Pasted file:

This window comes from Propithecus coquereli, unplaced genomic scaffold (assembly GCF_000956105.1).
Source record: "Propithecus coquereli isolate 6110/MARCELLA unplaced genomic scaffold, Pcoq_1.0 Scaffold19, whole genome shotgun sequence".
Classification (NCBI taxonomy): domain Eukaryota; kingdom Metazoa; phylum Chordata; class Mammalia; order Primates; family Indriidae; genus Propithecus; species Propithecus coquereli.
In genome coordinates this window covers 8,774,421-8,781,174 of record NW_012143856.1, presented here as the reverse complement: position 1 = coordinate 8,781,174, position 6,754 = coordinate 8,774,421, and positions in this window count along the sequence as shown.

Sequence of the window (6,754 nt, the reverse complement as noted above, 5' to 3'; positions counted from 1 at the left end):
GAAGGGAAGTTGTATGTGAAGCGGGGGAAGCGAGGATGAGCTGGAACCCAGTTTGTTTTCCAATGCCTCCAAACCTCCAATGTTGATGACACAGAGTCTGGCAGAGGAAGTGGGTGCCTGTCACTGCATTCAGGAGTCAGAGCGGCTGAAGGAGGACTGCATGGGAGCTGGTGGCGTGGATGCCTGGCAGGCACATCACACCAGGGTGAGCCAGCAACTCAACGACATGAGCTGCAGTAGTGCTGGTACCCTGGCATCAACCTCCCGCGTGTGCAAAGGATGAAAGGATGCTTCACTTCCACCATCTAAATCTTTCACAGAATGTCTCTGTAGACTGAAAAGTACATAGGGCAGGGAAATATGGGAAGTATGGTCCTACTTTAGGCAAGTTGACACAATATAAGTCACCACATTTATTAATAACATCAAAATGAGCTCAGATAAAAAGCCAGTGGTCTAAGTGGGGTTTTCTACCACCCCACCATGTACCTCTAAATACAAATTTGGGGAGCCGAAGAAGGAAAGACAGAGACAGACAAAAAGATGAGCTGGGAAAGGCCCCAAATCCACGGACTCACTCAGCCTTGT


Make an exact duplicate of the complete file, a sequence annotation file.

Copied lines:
This window comes from Propithecus coquereli, unplaced genomic scaffold (assembly GCF_000956105.1).
Source record: "Propithecus coquereli isolate 6110/MARCELLA unplaced genomic scaffold, Pcoq_1.0 Scaffold19, whole genome shotgun sequence".
Classification (NCBI taxonomy): domain Eukaryota; kingdom Metazoa; phylum Chordata; class Mammalia; order Primates; family Indriidae; genus Propithecus; species Propithecus coquereli.
In genome coordinates this window covers 8,774,421-8,781,174 of record NW_012143856.1, presented here as the reverse complement: position 1 = coordinate 8,781,174, position 6,754 = coordinate 8,774,421, and positions in this window count along the sequence as shown.

Sequence of the window (6,754 nt, the reverse complement as noted above, 5' to 3'; positions counted from 1 at the left end):
GAAGGGAAGTTGTATGTGAAGCGGGGGAAGCGAGGATGAGCTGGAACCCAGTTTGTTTTCCAATGCCTCCAAACCTCCAATGTTGATGACACAGAGTCTGGCAGAGGAAGTGGGTGCCTGTCACTGCATTCAGGAGTCAGAGCGGCTGAAGGAGGACTGCATGGGAGCTGGTGGCGTGGATGCCTGGCAGGCACATCACACCAGGGTGAGCCAGCAACTCAACGACATGAGCTGCAGTAGTGCTGGTACCCTGGCATCAACCTCCCGCGTGTGCAAAGGATGAAAGGATGCTTCACTTCCACCATCTAAATCTTTCACAGAATGTCTCTGTAGACTGAAAAGTACATAGGGCAGGGAAATATGGGAAGTATGGTCCTACTTTAGGCAAGTTGACACAATATAAGTCACCACATTTATTAATAACATCAAAATGAGCTCAGATAAAAAGCCAGTGGTCTAAGTGGGGTTTTCTACCACCCCACCATGTACCTCTAAATACAAATTTGGGGAGCCGAAGAAGGAAAGACAGAGACAGACAAAAAGATGAGCTGGGAAAGGCCCCAAATCCACGGACTCACTCAGCCTTGT